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THE SLAVE SINGING AT MIDNIGHT.
LOUD he sang the psalm of David!
He, a Negro and enslaved,
Sang of Israel's victory,
Sang of Zion, bright and free.
In that hour, when night is calmest,
Sang he from the Hebrew Psalmist,
In a voice so sweet and clear
That I could not choose but hear,
Songs of triumph, and ascriptions,
Such as reached the swart Egyptians,
When upon the Red Sea coast
Perished Pharaoh and his host.
And the voice of his devotion
Filled my soul with strange emotion;
For its tones by turns were glad,
Sweetly solemn, wildly sad.
Paul and Silas, in their prison,
Sang of Christ, the Lord arisen,
And an earthquake's arm of might
Broke their dungeon-gates at night.
But, alas! what holy angel
Brings the Slave this glad evangel?
And what earthquake's arm of might
Breaks his dungeon-gates at night?
IN Ocean's wide domains,
Half buried in the sands,
Lie skeletons in chains,
With shackled feet and hands.
Beyond the fall of dews,
Deeper than plummet lies,
Float ships, with all their crews,
No more to sink nor rise.
There the black Slave-ship swims,
Freighted with human forms,
Whose fettered, fleshless limbs
Are not the sport of storms.
These are the bones of Slaves;
They gleam from the abyss; They cry, from yawning waves,
"We are the Witnesses!"
Dead bodies, that the kite
In deserts makes its prey;
Murders, that with affright
Scare schoolboys from their play
Within Earth's wide domains
Are markets for men's lives;
Their necks are galled with chains,
Their wrists are cramped with gyves
All evil thoughts and deeds;
Anger, and lust, and pride;
The foulest, rankest weeds,
That choke Life's groaning tide!
These are the woes of Slaves;
They glare from the abyss;
They cry, from unknown graves,
"We are the Witnesses!"
THE Slaver in the broad lagoon
Lay moored with idle sail; He waited for the rising moon, And for the evening gale.
Under the shore his boat was tied,
And all her listless crew
Watched the gray alligator slide
Into the still bayou.
Odors of orange-flowers, and spice, Reached them from time to time, Like airs that breathe from Paradise Upon a world of crime.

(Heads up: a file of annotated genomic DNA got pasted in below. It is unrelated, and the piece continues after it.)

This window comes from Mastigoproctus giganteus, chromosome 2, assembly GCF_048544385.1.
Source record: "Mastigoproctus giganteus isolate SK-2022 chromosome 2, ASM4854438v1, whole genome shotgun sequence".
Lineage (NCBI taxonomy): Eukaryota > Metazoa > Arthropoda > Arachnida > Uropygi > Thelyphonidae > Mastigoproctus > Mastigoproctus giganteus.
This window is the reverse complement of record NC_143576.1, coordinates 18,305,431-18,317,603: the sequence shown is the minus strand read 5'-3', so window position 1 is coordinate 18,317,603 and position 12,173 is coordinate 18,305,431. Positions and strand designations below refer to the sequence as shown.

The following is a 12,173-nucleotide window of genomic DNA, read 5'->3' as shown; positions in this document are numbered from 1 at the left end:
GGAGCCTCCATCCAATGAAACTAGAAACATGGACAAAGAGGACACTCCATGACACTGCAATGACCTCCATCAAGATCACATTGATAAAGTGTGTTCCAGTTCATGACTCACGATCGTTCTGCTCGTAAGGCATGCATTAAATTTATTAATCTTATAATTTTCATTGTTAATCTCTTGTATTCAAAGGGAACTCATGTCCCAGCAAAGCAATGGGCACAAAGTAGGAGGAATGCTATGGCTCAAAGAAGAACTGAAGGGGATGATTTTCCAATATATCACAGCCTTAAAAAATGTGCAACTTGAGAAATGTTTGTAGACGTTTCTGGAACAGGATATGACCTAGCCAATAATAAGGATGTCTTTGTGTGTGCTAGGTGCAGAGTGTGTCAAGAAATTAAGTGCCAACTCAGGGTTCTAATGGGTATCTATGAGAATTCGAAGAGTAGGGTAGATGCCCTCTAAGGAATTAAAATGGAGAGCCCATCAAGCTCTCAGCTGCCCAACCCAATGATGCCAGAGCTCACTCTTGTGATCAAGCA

The Planter, under his roof of thatch,
Smoked thoughtfully and slow;
The Slaver's thumb was on the latch,
He seemed in haste to go.
He said, "My ship at anchor rides
In yonder broad lagoon;
I only wait the evening tides,
And the rising of the moon."
Before them, with her face upraised, In timid attitude,
Like one half curious, half amazed,
A Quadroon maiden stood.
THE QUADROON GIRL.
Her eyes were large, and full of light,
Her arms and neck were bare;
No garment she wore save a kirtle bright,
And her own long, raven hair.
And on her lips there played a smile
As holy, meek, and faint,
As lights in some cathedral aisle
The features of a saint.
"The soil is barren,--the farm is old;"
The thoughtful Planter said;
Then looked upon the Slaver's gold,
And then upon the maid.
His heart within him was at strife
With such accursed gains;
For he knew whose passions gave her life,
Whose blood ran in her veins.
But the voice of nature was too weak;
He took the glittering gold!
Then pale as death grew the maiden's cheek,
Her hands as icy cold.
The Slaver led her from the door,
He led her by the hand,
To be his slave and paramour
In a strange and distant land!
BEWARE! The Israelite of old, who tore
The lion in his path,-when, poor and blind,
He saw the blessed light of heaven no more,
Shorn of his noble strength and forced to grind
In prison, and at last led forth to be
A pander to Philistine revelry,—
Upon the pillars of the temple laid
His desperate hands, and in its overthrow Destroyed himself, and with him those who made A cruel mockery of his sightless woe; The poor, blind Slave, the scoff and jest of all, Expired, and thousands perished in the fall!
There is a poor, blind Samson in this land,
Shorn of his strength, and bound in bonds of steel,
Who may, in some grim revel, raise his hand,
And shake the pillars of this Commonweal,
Till the vast Temple of our liberties
A shapeless mass of wreck and rubbish lies.